12 13 14 15 Badiou, Infinite Thought, trans. and ed. Oliver Feltham and Justin Clemens, (London: Continuum, 2003), 62. Alain Badiou. Being and Event. Trans. Oliver Feltham. London: Continuum. 2006. 431. Badiou, Being and Event, 184. Cf.: “The event belongs to that-which-is-not-being-qua-being,” ibid., 189. Badiou, Infinite Thought, 62. See also Meditation Thirty-Five in Being and Event, titled “Theory of the Subject.”

Austin 7 between the conscious Ego and the unconscious subject claims a fundamental break with being and thought, claiming that the human being has the most being where there is precisely no thought and that therefore where the human being thinks, it has no being. This informs his reading of the cogito which is then inverted or perhaps subverted. The break between being and thought is furthered by Badiou, who claims that thought is connected only to non-being, and has no connection to Being qua Being whatsoever. It is here that we may begin investigating Quentin Meillassoux' critique of correlationism, as we have not sufficiently laid out the grounds for the critique itself.

The Correlationist Circle (A Return to the Great Outdoors) Quentin Meillassoux begins After Finitude with an interesting question, what are we to make of what he calls the “arche-fossil,”16 those bits of scientific data that science tells us predate not only human beings, but all terrestrial life, and even the Earth itself?17 More to the point, what do Kantians and Idealists make of them? It is here that Meillassoux will differentiate between realism and correlationism, or contemporary anti-realism. Correlationism is the often unstated view that being only exists for subjects, that there is a direct correlate between subjective-mind and the world of objects. “By 'correlation' we mean the idea according to which we only ever have access to the correlation between thinking and being, and never to either term considered apart from the other.”18 The correlationist will claim that if something happens in the world, it happens also in the mind: there is a metaphysical mirroring.19 The arche-fossil is not a problem for the realist, be they materialist or not. This is also perhaps the way to determine whether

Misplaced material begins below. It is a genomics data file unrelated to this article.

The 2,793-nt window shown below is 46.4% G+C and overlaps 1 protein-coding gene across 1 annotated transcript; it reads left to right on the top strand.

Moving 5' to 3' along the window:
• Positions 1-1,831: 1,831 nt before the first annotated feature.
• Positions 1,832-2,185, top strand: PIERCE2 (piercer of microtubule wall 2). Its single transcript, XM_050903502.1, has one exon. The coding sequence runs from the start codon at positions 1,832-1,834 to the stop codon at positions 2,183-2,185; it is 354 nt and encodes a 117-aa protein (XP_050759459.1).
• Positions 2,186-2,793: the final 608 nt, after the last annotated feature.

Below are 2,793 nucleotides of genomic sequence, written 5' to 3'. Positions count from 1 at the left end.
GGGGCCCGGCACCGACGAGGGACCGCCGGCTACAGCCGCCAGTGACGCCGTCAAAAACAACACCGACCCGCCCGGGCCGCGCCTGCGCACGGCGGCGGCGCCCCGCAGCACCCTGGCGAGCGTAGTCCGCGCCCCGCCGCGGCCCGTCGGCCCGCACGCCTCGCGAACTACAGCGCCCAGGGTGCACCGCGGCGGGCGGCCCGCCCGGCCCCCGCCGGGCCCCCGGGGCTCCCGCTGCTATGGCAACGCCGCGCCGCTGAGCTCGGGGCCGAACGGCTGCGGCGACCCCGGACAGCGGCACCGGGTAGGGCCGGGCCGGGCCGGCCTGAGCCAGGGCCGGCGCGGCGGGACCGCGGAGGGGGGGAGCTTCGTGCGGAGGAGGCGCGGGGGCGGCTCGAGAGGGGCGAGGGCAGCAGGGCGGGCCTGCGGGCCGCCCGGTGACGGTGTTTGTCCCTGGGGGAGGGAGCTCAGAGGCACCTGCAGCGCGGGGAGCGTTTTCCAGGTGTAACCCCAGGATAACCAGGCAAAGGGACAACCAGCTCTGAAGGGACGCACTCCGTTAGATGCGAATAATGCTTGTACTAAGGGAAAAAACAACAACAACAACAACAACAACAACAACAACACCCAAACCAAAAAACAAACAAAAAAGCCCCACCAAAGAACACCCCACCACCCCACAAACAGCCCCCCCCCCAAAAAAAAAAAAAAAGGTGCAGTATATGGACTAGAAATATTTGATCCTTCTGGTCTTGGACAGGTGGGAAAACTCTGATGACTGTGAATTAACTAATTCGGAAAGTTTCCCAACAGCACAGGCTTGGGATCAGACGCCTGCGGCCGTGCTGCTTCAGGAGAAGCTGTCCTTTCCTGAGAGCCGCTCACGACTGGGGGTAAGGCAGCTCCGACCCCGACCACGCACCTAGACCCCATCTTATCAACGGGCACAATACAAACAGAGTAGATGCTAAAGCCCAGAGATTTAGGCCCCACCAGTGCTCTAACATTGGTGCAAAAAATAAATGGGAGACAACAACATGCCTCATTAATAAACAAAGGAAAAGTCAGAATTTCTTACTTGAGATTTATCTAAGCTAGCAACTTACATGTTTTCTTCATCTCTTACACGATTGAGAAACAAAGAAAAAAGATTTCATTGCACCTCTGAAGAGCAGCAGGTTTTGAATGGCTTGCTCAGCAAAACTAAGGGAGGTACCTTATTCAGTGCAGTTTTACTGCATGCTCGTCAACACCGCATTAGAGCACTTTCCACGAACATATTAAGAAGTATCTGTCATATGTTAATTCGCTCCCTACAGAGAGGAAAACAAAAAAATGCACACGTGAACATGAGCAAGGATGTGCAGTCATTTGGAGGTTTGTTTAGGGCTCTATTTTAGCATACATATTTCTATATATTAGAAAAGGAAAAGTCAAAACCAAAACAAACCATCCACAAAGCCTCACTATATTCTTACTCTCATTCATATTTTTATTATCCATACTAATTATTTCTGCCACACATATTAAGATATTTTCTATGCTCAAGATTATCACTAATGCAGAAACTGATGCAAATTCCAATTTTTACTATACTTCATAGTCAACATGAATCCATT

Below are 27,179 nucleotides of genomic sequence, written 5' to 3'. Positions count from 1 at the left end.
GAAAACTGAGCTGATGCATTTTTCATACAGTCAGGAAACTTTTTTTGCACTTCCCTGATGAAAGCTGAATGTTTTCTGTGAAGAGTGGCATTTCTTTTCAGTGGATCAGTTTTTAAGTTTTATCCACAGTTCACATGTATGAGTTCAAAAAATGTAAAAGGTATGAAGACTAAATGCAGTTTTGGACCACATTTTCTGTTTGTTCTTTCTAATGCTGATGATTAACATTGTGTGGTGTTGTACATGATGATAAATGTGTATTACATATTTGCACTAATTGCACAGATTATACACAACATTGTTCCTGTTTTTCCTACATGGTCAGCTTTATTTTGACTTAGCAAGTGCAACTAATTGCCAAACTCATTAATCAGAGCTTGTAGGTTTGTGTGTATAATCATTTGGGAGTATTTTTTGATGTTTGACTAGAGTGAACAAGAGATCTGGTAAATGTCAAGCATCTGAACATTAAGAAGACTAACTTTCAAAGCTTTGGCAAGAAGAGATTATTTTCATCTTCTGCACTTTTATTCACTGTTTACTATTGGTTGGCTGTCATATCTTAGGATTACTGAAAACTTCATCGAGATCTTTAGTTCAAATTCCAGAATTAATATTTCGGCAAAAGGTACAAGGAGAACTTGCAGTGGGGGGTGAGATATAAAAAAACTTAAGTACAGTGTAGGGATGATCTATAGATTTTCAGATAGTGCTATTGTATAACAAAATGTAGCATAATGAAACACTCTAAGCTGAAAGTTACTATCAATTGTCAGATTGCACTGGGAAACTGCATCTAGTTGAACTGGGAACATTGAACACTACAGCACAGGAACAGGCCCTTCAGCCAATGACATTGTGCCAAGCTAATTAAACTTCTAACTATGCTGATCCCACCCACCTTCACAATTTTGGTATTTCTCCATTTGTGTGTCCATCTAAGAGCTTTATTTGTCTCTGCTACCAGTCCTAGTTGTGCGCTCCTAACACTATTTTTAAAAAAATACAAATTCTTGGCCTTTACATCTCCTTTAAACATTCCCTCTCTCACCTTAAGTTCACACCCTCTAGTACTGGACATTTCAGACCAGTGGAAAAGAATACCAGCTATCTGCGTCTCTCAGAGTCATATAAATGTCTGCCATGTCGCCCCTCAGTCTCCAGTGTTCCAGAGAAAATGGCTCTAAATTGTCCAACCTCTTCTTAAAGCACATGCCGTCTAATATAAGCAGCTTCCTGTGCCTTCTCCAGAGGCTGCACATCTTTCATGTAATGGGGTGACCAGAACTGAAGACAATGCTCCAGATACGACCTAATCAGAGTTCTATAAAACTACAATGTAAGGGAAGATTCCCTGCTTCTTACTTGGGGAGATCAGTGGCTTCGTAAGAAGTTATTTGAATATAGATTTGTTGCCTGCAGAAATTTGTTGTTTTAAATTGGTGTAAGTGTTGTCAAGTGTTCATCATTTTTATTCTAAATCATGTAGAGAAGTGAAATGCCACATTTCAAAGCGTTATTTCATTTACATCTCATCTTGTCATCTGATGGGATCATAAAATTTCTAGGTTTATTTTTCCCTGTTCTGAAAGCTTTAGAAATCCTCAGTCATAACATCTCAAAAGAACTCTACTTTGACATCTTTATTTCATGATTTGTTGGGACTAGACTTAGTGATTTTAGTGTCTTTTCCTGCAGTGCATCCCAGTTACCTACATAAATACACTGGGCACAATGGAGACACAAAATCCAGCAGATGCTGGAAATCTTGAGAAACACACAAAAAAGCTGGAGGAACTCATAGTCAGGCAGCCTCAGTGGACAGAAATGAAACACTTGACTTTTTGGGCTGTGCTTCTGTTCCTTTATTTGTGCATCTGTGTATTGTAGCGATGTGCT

16 Quentin Meillassoux, After Finitude: An Essay on the Necessity of Contingency, trans. Ray Brassier, (Londond: Continnum, 2008), 10. 17 Ray Brassier attacks correlationism from a similar yet different angle, focusing on scientific data projections detailing a post-human universe, culminating in the idea of extinction and heat death. See his Nihil Unbound: Enlightenment and Extinction, (London: Palgrave-MacMillan, 2007). 18 Meillassoux, After Finitude, 5. 19 We will differentiate between “weak” and “strong” correlationism below, suffice it to say that the weak correlationist will be more of an agnostic when it comes to being without thought than their more extreme cousin.